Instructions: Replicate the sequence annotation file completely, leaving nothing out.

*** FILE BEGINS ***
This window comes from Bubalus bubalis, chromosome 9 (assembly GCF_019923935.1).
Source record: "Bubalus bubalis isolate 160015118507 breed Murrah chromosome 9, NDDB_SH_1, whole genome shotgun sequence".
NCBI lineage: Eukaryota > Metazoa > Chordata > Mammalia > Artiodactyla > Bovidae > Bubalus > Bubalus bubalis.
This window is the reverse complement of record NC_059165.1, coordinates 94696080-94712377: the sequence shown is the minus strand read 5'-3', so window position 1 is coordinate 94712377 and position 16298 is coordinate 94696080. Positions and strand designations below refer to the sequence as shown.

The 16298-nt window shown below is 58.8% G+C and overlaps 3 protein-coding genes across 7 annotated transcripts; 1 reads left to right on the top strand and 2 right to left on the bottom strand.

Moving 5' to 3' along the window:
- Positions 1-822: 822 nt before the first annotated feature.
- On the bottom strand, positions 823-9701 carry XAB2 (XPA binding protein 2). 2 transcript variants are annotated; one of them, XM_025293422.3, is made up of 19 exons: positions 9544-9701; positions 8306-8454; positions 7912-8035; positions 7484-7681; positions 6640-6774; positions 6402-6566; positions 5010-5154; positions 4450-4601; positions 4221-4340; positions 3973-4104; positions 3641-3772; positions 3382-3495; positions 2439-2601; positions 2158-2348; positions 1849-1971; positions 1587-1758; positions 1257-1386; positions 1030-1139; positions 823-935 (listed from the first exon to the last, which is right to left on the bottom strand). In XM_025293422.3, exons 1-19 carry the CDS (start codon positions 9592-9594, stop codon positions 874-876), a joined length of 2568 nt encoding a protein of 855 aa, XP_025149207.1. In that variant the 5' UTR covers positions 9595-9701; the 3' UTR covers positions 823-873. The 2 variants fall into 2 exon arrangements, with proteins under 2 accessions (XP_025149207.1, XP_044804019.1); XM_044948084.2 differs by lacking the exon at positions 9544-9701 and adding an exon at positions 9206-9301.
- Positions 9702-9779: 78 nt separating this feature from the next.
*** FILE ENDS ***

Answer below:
This window comes from Bubalus bubalis, chromosome 9 (assembly GCF_019923935.1).
Source record: "Bubalus bubalis isolate 160015118507 breed Murrah chromosome 9, NDDB_SH_1, whole genome shotgun sequence".
NCBI lineage: Eukaryota > Metazoa > Chordata > Mammalia > Artiodactyla > Bovidae > Bubalus > Bubalus bubalis.
This window is the reverse complement of record NC_059165.1, coordinates 94696080-94712377: the sequence shown is the minus strand read 5'-3', so window position 1 is coordinate 94712377 and position 16298 is coordinate 94696080. Positions and strand designations below refer to the sequence as shown.

The 16298-nt window shown below is 58.8% G+C and overlaps 3 protein-coding genes across 7 annotated transcripts; 1 reads left to right on the top strand and 2 right to left on the bottom strand.

Moving 5' to 3' along the window:
- Positions 1-822: 822 nt before the first annotated feature.
- On the bottom strand, positions 823-9701 carry XAB2 (XPA binding protein 2). 2 transcript variants are annotated; one of them, XM_025293422.3, is made up of 19 exons: positions 9544-9701; positions 8306-8454; positions 7912-8035; positions 7484-7681; positions 6640-6774; positions 6402-6566; positions 5010-5154; positions 4450-4601; positions 4221-4340; positions 3973-4104; positions 3641-3772; positions 3382-3495; positions 2439-2601; positions 2158-2348; positions 1849-1971; positions 1587-1758; positions 1257-1386; positions 1030-1139; positions 823-935 (listed from the first exon to the last, which is right to left on the bottom strand). In XM_025293422.3, exons 1-19 carry the CDS (start codon positions 9592-9594, stop codon positions 874-876), a joined length of 2568 nt encoding a protein of 855 aa, XP_025149207.1. In that variant the 5' UTR covers positions 9595-9701; the 3' UTR covers positions 823-873. The 2 variants fall into 2 exon arrangements, with proteins under 2 accessions (XP_025149207.1, XP_044804019.1); XM_044948084.2 differs by lacking the exon at positions 9544-9701 and adding an exon at positions 9206-9301.
- Positions 9702-9779: 78 nt separating this feature from the next.